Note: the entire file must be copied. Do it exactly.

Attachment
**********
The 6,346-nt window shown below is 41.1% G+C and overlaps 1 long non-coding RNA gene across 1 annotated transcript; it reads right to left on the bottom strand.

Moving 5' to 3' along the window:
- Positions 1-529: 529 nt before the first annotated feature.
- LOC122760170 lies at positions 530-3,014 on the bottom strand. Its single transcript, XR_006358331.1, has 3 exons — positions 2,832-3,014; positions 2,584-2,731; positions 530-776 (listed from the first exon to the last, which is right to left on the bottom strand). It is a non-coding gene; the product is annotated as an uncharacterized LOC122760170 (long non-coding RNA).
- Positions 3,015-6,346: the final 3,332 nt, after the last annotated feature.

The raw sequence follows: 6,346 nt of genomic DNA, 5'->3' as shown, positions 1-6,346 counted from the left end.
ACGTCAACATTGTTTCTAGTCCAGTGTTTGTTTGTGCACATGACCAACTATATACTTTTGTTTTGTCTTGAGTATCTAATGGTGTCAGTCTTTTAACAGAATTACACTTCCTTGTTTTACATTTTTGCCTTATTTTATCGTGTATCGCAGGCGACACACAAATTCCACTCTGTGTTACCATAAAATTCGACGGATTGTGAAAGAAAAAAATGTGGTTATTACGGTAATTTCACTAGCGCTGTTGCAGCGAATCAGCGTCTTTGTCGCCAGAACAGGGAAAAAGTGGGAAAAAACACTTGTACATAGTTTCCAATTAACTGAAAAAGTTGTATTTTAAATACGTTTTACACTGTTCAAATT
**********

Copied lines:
The 6,346-nt window shown below is 41.1% G+C and overlaps 1 long non-coding RNA gene across 1 annotated transcript; it reads right to left on the bottom strand.

Moving 5' to 3' along the window:
- Positions 1-529: 529 nt before the first annotated feature.
- LOC122760170 lies at positions 530-3,014 on the bottom strand. Its single transcript, XR_006358331.1, has 3 exons — positions 2,832-3,014; positions 2,584-2,731; positions 530-776 (listed from the first exon to the last, which is right to left on the bottom strand). It is a non-coding gene; the product is annotated as an uncharacterized LOC122760170 (long non-coding RNA).
- Positions 3,015-6,346: the final 3,332 nt, after the last annotated feature.

The raw sequence follows: 6,346 nt of genomic DNA, 5'->3' as shown, positions 1-6,346 counted from the left end.
ACGTCAACATTGTTTCTAGTCCAGTGTTTGTTTGTGCACATGACCAACTATATACTTTTGTTTTGTCTTGAGTATCTAATGGTGTCAGTCTTTTAACAGAATTACACTTCCTTGTTTTACATTTTTGCCTTATTTTATCGTGTATCGCAGGCGACACACAAATTCCACTCTGTGTTACCATAAAATTCGACGGATTGTGAAAGAAAAAAATGTGGTTATTACGGTAATTTCACTAGCGCTGTTGCAGCGAATCAGCGTCTTTGTCGCCAGAACAGGGAAAAAGTGGGAAAAAACACTTGTACATAGTTTCCAATTAACTGAAAAAGTTGTATTTTAAATACGTTTTACACTGTTCAAATT